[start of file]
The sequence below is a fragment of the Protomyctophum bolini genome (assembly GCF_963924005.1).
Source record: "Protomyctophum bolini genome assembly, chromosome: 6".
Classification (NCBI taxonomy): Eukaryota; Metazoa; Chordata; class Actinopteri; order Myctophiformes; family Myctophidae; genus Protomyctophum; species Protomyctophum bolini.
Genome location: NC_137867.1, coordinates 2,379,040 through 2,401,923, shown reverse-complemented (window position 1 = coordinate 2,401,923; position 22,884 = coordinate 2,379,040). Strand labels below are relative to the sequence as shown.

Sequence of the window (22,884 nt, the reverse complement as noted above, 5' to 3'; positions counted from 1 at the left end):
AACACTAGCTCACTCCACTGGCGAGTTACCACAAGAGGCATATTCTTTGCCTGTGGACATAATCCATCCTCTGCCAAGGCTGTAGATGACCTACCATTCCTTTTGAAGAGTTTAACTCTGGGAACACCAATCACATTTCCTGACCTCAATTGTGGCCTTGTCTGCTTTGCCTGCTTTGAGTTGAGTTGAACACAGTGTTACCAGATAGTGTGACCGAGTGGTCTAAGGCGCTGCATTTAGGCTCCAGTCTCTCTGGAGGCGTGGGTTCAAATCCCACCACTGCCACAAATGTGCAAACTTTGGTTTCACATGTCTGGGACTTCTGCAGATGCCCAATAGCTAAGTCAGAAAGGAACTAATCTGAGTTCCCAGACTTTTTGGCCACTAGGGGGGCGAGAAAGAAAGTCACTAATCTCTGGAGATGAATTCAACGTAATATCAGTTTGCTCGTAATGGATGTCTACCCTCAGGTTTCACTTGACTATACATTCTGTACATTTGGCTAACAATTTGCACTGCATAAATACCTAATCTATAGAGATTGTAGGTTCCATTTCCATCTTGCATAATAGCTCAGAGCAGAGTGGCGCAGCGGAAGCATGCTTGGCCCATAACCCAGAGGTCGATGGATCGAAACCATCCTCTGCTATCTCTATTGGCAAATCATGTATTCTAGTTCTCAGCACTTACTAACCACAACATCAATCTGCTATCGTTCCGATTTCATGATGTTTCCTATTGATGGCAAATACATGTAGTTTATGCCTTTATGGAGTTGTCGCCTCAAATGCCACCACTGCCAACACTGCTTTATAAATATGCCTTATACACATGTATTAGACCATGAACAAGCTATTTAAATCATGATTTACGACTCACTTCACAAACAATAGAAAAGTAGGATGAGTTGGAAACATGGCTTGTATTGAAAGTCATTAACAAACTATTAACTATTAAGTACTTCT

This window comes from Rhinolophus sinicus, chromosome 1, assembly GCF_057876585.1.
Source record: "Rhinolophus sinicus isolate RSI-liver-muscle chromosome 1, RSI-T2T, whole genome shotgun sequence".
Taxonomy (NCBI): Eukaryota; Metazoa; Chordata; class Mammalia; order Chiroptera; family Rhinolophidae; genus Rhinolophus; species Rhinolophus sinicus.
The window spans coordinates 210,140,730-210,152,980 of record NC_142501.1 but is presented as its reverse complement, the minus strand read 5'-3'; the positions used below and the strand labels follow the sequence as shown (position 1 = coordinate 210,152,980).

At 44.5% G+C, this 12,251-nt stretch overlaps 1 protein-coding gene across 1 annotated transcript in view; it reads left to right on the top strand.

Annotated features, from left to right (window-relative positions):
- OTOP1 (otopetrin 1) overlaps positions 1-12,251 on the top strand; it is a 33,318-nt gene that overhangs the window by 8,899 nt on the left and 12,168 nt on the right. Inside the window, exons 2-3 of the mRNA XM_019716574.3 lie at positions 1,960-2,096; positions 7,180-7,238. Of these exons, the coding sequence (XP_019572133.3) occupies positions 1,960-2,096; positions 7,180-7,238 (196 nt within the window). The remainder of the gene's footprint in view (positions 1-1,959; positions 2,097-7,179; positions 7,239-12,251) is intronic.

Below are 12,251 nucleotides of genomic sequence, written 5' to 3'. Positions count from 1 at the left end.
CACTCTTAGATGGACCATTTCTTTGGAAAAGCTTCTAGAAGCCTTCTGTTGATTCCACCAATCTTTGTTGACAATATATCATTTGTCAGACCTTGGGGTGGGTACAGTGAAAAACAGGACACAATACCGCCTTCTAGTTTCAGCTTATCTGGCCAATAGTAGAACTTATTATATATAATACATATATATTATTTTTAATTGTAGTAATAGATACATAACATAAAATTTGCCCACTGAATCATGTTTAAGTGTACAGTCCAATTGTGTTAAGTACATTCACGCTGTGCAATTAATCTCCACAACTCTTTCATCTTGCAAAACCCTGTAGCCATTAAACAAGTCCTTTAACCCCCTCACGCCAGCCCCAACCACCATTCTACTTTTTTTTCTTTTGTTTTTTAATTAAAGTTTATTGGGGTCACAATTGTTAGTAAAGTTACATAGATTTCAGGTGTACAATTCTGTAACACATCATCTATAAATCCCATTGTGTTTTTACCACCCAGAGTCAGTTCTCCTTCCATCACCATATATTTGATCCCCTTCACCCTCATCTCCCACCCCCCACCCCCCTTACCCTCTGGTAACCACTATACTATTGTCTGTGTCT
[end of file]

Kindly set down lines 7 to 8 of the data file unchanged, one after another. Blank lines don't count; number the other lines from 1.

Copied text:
This window comes from Rhinolophus sinicus, chromosome 1, assembly GCF_057876585.1.
Source record: "Rhinolophus sinicus isolate RSI-liver-muscle chromosome 1, RSI-T2T, whole genome shotgun sequence".